in Australia a recent production of the Merchant of Venice changed the ending—
what have I done?
the Jew’s daughter wails, collapsing on the stage, dropping out of both marriage plot
and conversion trance, delayed
reaction to the previous scene, her bareheaded brokenhearted father robbed and spat upon.
critics wonder if this is okay
which is how I read about it half a world away. a few years ago I was invited by friends
to a Shakespeare reading party
the play was The Merchant of Venice and though we’d been going back and forth
about possible nights
the host decided to push it back another week and then the date happened to fall
on Yom Kippur
or more precisely Kol Nidrei—the annulment of vows—a legal procedure as prayer
which gathers new meanings
through Jewish history of persecution—think conversos during the Spanish Inquisition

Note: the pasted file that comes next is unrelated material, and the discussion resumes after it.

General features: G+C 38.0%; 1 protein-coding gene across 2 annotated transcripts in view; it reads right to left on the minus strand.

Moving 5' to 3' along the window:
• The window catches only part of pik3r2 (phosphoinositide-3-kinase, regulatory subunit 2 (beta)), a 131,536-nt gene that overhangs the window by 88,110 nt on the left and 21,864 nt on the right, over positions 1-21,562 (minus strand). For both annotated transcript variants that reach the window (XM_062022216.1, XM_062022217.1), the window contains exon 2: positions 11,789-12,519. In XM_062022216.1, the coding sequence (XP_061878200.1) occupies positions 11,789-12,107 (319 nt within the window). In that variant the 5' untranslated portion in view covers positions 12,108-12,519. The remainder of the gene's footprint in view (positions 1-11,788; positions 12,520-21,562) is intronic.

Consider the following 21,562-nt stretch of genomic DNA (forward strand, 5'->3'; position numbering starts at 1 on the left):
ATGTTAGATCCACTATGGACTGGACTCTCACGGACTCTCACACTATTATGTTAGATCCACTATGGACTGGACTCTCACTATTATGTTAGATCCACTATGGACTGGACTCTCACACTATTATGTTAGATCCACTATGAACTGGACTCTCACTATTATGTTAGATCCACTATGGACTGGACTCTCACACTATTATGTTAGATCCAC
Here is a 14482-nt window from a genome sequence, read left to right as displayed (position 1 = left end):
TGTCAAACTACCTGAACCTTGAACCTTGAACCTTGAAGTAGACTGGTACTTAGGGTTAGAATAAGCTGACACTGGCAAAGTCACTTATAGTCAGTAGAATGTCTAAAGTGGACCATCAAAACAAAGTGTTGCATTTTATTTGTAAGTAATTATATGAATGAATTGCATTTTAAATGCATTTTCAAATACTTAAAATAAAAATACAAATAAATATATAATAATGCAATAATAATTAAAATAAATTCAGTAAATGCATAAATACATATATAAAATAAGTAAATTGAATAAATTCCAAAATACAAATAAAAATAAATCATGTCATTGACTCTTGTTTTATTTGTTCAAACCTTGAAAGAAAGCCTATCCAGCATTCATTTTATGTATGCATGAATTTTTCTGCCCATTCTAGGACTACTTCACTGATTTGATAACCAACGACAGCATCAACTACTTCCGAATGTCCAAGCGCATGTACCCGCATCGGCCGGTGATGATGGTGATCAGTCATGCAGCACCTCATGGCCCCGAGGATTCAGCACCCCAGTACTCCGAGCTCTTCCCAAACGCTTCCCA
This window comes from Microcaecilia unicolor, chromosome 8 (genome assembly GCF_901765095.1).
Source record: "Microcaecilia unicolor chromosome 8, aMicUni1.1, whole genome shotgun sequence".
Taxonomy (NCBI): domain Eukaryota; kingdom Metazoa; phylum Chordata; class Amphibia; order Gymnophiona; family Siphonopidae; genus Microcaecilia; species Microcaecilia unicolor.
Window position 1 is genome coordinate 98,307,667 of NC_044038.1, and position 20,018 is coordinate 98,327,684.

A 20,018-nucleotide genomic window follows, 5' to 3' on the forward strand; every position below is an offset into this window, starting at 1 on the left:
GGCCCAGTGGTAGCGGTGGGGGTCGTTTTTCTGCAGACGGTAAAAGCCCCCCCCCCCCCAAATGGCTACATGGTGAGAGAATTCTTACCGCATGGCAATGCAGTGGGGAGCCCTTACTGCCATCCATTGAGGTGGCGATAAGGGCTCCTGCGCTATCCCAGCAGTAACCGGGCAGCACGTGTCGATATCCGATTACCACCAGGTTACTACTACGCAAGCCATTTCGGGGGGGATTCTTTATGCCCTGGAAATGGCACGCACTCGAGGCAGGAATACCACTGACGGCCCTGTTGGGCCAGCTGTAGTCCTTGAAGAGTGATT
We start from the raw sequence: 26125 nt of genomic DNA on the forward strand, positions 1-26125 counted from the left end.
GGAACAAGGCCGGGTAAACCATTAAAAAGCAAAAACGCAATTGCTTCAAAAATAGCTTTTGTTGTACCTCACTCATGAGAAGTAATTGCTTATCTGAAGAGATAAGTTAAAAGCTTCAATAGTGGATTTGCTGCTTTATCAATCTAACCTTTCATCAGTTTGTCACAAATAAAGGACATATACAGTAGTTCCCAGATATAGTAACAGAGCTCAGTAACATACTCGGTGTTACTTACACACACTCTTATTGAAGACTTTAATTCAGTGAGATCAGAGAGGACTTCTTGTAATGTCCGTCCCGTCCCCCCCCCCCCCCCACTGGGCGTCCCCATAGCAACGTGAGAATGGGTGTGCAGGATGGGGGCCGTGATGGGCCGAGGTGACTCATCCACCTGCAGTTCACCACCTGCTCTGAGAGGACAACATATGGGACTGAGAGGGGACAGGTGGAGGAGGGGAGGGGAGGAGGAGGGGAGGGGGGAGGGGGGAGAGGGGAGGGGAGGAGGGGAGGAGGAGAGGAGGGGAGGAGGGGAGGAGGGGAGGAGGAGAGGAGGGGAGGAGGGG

unswearing what oaths
they took to survive, gathering in secret to pray just once to their actual god.
the Merchant of Venice was/is a Nazi favorite
broadcast over the radio just after Kristallnacht, and then in 1943 when Krauss entered
as Shylock, the audience shuddered—with a crash
and a weird train of shadows, something revoltingly alien and startlingly repulsive crawled across the stage.
I texted to say I couldn’t come
but more importantly this party couldn’t happen. right away my friend replied
Shakespeare is dialectically beyond
anti-Semitism so I said fuck you but we did read a different play on another night
over rum punch and a ham.
- From MR CHANCE - October 23, 2020